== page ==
by Flynt Leverett and Hillary Mann Leverett
Twenty years ago, Harvard’s Joseph Nye famously coined the term “soft power” to describe what he saw as an increasingly important factor in international politics—the capacity of “getting others to want what you want”, which he contrasted with the ability to coerce others through the exercise of “hard” military and/or economic power. The question of soft power, when it comes to Iran, is contentious. Most analysts seem prepared to acknowledge that the Islamic Republic’s soft power in the Middle East rose significantly in the first several years of this decade. But many Western analysts now argue that Tehran’s regional soft power has declined over the last couple of years, following the election of Barack Obama as President of the United States, the fallout from the Islamic Republic’s June 2009 presidential election, and the imposition of new sanctions against Iran over its nuclear activities.
Others—including the two of us—argue that Iranian soft power remains strategically significant and is perhaps even still growing. In this regard, we are struck by two developments today. First, Iranian President Mahmoud Ahmadinejad traveled to Beirut—the first visit by an Iranian president to the Lebanese capital since President Mohammad Khatami went there in 2003. Although White House spokesman Robert Gibbs said the visit demonstrated that Ahmadinejad was continuing his “provocative ways” and that Hizballah “values its allegiance to Iran over its allegiance to Lebanon”, the Iranian president received what the Christian Science Monitor’s Nicholas Blanford described as a “rapturous” welcome from tens of thousands of Lebanese who turned out to greet him on his drive into Beirut from the airport. We include photographs of Ahmadinejad’s reception in Beirut today at the end of our text below.
During his trip to Lebanon, Ahmadinejad is scheduled to visit Dahiya, a heavily Shi’a southern suburb of Beirut, and tour southern Lebanon. We would anticipate strongly positive and enthusiastic reactions from populations in both settings. As Rami Khouri aptly put it today, see here, in The Daily Star,
If Ahmadinejad, as planned, goes to south Lebanon and visits Hizbullah-controlled villages near the Israeli border, we should expect political emotions to go through th roof in both the pro-Iranian and anti-Iranian camps. This will not be a surprise, because Ahmadinejad overlooking the northern border of Israel in the company of his Hizbullah allies is a nightmare for most Israelis and many of their friends in the West, while for Hizbullah and its allies in the region this would be a prize-winning moment of defiance to be savored for a long time.
We do not believe that any Western leader—or even any Arab leader—could travel to Beirut today and move about in an open motorcade, as Ahmadinejad did, let alone do so and attract crowds of tens of thousands of eager well-wishers. Security concerns alone would preclude such a scenario. And this is the reality even though the United States and its European and Arab allies have put significant sums of money and political capital into trying to consolidate a “pro-Western” political order in Lebanon.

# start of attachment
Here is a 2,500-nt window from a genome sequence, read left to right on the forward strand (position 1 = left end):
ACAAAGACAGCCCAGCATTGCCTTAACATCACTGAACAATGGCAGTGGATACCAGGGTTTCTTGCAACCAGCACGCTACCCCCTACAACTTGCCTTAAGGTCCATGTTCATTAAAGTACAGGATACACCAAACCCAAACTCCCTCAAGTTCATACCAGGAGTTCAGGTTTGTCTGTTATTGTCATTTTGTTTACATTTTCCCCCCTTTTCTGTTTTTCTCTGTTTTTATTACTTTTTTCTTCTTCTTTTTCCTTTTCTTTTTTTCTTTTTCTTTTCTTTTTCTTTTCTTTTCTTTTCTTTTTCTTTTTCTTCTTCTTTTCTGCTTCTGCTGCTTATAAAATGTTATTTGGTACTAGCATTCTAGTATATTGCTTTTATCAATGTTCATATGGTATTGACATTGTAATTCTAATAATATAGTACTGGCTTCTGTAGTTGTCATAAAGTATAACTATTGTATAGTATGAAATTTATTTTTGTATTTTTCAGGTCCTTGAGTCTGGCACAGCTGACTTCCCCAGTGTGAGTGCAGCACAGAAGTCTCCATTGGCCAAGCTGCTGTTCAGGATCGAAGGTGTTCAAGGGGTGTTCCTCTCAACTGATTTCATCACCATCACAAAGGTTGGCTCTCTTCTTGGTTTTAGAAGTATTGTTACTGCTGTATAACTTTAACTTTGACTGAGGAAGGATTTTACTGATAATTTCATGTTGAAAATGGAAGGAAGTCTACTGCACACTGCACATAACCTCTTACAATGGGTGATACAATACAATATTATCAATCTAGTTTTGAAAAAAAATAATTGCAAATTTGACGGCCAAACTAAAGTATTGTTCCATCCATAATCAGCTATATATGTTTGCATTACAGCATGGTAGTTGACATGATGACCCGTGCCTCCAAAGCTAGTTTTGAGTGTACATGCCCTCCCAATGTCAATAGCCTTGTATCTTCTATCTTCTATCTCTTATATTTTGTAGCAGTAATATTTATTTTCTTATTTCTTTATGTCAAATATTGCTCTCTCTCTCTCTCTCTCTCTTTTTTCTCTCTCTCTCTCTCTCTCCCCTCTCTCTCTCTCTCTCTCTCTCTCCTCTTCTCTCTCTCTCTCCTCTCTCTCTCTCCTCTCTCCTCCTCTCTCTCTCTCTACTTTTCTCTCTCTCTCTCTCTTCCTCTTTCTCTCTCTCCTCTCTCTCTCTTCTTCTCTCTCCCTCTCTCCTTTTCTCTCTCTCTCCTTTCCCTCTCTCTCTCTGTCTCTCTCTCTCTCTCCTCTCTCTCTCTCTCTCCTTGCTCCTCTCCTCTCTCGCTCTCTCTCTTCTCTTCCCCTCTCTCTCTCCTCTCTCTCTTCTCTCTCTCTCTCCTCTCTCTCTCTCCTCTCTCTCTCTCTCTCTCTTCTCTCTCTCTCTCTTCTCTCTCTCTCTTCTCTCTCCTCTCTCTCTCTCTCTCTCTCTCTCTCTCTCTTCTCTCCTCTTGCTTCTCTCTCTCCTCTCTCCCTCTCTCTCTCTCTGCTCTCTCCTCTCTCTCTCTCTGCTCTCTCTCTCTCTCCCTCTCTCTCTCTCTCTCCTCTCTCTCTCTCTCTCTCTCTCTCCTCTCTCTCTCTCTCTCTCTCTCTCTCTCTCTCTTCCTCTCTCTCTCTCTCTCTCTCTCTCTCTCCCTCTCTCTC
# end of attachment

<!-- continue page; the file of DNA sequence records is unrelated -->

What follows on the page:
If Iran today has substantial soft power in the Middle East—as we believe it does—it has that power in no small part because it has picked winners rather than losers as its allies in key regional theaters. Whether we speak of Hizballah in Lebanon, HAMAS in Palestine, or Shi’a Islamist parties in Iraq, Iran’s regional allies are genuine political forces—that is, forces that win elections because they represent important and unavoidable constituencies with legitimate grievances. And, in many cases, those allies engage in what their constituents believe is thoroughly laudable resistance against what those constituents see as America’s (and Israel’s) hegemonic ambitions in the Middle East. Again, Rami Khouri put it very well:
The United States and other Western powers are unhappy with the Iranian-Hizbullah link because these two parties represent an advanced form of indigenous Middle Eastern defiance of Western power, threats and sanctions. Western global powers are not used to having smaller Middle Eastern countries or movements ignore the orders or threats that emanate from Washington, London or other Western capitals. Lebanon has been a central test case of American support for the majority in the Lebanese government that confronts Hizbullah in some respects, so this visit represents a blow to Washington’s strategy of bringing Lebanon firmly into its orbit.
Second, Colum Lynch, of the Washington Post and Foreign Policy, published an interesting piece today, see here, on the United Nations General Assembly’s election of Germany, India, and South Africa to rotating seats on the UN Security Council. (It should be noted that, while Turkey will give up its rotating seat on the Security Council at the end of this year, Brazil will stay on the Council for another year.) As Lynch writes,
The election provides these emerging powers, all of whom aspire to become permanent members of the council, with an opportunity to show their stuff on the global stage. But it also poses a challenge to the United States. New members India and South Africa, as well as current member Brazil, differ sharply from the United States on everything from the use of economic sanctions to constrain Iran’s nuclear program to the importance of human rights in international affairs. And they plan to be assertive about that opposition.
All of this underscores an important strategic point that we have been making for some time—in relative terms, the United States is becoming less capable of achieving its stated policy objectives in the Middle East and the Islamic Republic is becoming more capable of achieving its objectives. This reality should prompt a fundamental recasting of America’s “grand strategy” in this critical part of the world.
First published at The Race for Iran.